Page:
Real estate anxiety is sweeping the country. What's really going on? In
the special double issue of Maclean's arriving on newsstands starting
today. Also featured in this week's issue: A sleighful of border-crossing
troubles, and 2007: A year in photos.
TORONTO, Dec. 20 /CNW/ - Across the country, the B-word is on the lips of
Canadians. First-time buyers are wondering whether they'll ever be able to
afford their own place. Some wonder if they should buy now, or wait in hopes
that prices will fall. Those who've already bought worry that they've paid too
much-and will wind up overextended if interest rates jump-or that they'll
never be able to move up to something bigger. "Even house-rich Canadians whose
equity has soared in the frenzy," writes Maclean's senior writer Jason Kirby,
"fret that they can't take advantage of their position." Where could they
afford to buy if they sold now? And what if you're counting on your house to
finance your retirement, and its value plummets? At the same time many fear
the carnage in the U.S. housing market will make a collapse here inevitable.
So with one eye on soaring prices here, and the other on the troubles
south of the border, you can't really blame Canadians for feeling like they're
living on the edge of a cliff. But while prices in Canada have risen
dramatically in the last few years, those gains are nothing compared to what's
been experienced in other countries, or even here, in years gone by. What's
more, thanks to continued low interest rates and new types of longer-term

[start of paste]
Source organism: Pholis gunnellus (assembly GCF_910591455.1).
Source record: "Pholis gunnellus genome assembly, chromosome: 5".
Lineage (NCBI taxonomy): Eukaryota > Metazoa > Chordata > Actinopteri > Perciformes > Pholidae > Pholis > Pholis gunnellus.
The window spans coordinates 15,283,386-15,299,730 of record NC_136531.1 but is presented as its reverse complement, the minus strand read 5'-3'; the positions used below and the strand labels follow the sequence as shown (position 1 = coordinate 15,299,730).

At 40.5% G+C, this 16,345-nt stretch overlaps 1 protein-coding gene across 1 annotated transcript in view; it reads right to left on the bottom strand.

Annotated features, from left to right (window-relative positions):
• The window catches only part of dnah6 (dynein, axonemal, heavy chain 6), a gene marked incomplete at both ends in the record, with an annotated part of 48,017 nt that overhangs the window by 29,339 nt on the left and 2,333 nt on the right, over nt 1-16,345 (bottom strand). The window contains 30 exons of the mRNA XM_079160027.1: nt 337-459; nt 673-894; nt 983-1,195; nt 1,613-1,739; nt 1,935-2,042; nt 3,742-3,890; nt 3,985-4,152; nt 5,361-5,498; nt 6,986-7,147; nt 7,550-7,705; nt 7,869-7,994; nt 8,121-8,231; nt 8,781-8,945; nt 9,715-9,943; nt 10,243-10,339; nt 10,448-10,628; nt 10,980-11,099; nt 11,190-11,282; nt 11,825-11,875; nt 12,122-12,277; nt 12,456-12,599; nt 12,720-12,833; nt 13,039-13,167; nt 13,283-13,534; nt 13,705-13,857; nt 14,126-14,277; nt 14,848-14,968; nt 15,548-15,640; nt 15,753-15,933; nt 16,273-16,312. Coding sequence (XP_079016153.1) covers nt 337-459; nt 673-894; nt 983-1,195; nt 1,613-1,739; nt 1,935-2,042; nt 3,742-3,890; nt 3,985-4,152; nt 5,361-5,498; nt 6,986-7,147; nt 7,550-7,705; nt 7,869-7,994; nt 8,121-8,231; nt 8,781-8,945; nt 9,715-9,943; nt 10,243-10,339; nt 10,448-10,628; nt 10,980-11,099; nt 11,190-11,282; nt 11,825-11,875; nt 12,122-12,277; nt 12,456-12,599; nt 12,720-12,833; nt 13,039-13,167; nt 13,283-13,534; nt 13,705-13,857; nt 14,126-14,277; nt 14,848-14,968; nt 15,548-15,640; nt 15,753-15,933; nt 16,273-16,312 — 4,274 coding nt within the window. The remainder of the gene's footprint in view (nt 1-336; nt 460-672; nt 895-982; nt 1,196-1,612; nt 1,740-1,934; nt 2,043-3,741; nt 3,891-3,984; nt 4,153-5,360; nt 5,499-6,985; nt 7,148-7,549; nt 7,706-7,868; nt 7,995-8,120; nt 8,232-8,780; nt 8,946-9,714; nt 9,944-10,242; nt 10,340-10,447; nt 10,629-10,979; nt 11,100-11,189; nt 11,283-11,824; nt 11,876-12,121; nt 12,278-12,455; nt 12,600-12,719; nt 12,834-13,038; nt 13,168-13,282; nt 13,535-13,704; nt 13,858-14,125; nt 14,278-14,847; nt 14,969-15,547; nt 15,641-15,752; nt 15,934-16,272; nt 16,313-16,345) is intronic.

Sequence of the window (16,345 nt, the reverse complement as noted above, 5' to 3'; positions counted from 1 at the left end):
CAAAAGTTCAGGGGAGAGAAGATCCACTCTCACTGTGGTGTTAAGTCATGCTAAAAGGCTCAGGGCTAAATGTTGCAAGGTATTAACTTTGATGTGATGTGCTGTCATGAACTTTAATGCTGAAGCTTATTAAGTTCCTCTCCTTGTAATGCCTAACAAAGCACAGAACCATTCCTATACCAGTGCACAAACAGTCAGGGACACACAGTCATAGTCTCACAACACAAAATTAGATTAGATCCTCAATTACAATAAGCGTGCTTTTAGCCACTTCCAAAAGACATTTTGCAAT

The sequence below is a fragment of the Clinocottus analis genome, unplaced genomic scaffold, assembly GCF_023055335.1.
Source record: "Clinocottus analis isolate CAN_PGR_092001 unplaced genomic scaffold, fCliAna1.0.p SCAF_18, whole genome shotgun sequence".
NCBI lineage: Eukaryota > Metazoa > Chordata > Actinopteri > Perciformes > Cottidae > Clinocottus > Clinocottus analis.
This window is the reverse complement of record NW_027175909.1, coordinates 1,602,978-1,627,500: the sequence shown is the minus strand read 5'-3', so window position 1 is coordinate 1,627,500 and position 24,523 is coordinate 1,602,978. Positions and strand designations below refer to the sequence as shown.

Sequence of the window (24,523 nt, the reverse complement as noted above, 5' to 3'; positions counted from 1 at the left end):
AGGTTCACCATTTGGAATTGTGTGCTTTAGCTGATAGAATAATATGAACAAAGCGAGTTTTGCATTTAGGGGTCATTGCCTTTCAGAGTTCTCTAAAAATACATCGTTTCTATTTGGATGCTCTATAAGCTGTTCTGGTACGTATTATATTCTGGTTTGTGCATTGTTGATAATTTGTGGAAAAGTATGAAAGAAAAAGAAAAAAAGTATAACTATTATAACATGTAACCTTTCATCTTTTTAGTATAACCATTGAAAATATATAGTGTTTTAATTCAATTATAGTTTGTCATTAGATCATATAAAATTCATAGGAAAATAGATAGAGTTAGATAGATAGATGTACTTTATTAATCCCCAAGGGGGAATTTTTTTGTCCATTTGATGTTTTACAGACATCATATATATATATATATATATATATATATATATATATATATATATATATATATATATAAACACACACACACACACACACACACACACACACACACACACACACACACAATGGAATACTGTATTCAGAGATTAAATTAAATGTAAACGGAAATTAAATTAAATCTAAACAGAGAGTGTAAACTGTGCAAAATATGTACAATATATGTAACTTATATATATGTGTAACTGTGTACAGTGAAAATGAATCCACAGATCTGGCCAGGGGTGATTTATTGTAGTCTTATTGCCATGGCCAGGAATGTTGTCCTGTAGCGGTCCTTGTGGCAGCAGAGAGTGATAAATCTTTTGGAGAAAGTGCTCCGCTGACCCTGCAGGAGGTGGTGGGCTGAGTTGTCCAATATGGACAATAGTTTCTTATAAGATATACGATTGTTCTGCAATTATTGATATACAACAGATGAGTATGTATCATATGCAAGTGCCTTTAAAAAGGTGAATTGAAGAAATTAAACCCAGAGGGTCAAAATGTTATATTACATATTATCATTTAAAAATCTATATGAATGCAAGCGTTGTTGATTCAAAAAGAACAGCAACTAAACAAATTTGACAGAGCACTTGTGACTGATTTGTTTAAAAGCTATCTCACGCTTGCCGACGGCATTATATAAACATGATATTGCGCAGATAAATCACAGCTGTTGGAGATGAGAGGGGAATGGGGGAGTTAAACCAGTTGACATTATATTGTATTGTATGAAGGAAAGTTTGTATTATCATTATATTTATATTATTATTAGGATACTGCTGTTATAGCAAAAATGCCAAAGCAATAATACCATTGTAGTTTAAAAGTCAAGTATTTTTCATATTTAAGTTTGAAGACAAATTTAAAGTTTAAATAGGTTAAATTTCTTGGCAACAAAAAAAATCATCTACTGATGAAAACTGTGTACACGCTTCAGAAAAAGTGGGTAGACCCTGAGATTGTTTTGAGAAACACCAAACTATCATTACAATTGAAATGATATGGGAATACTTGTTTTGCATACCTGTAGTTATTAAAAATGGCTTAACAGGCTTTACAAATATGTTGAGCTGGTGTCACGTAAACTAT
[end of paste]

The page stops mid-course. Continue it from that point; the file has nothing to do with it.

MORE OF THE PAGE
mortgages, housing affordability in some big cities remains decent compared to
what we've seen in past booms.
Sleighful of border-crossing troubles
Santa's facing a sleighful of troubles at the U.S.-Canada border. "As old
Saint Nick tries to make large-scale just-in-time deliveries in the middle of
the night in a large sled pulled by nine flying reindeer, he now faces a
proliferation of post-9/11 security measures and red tape at the U.S.-Canada
border," writes Maclean's Washington correspondent Luiza Savage.
Canada Post places Santa Claus's residence somewhere in the Canadian
postal code of H0H 0H0. But even if Santa has a claim on Canadian citizenship,
he now needs a passport to enter the U.S. by air under the Western Hemisphere
Travel Initiative. "And," reports Savage, "that's only the beginning."
The year in photos
Maclean's presents the most provocative and compelling photos of 2007. A
32-page special, in this week's double issue of Maclean's.
Maclean's is Canada's only national weekly current affairs magazine.
Maclean's enlightens, engages and entertains 2.8 million readers with strong
investigative reporting and exclusive stories from leading journalists in the
fields of international affairs, social issues, national politics, business
and culture. Visit www.macleans.ca.
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For further information: Jacqueline Segal, (416) 764-4125 (work), (416)
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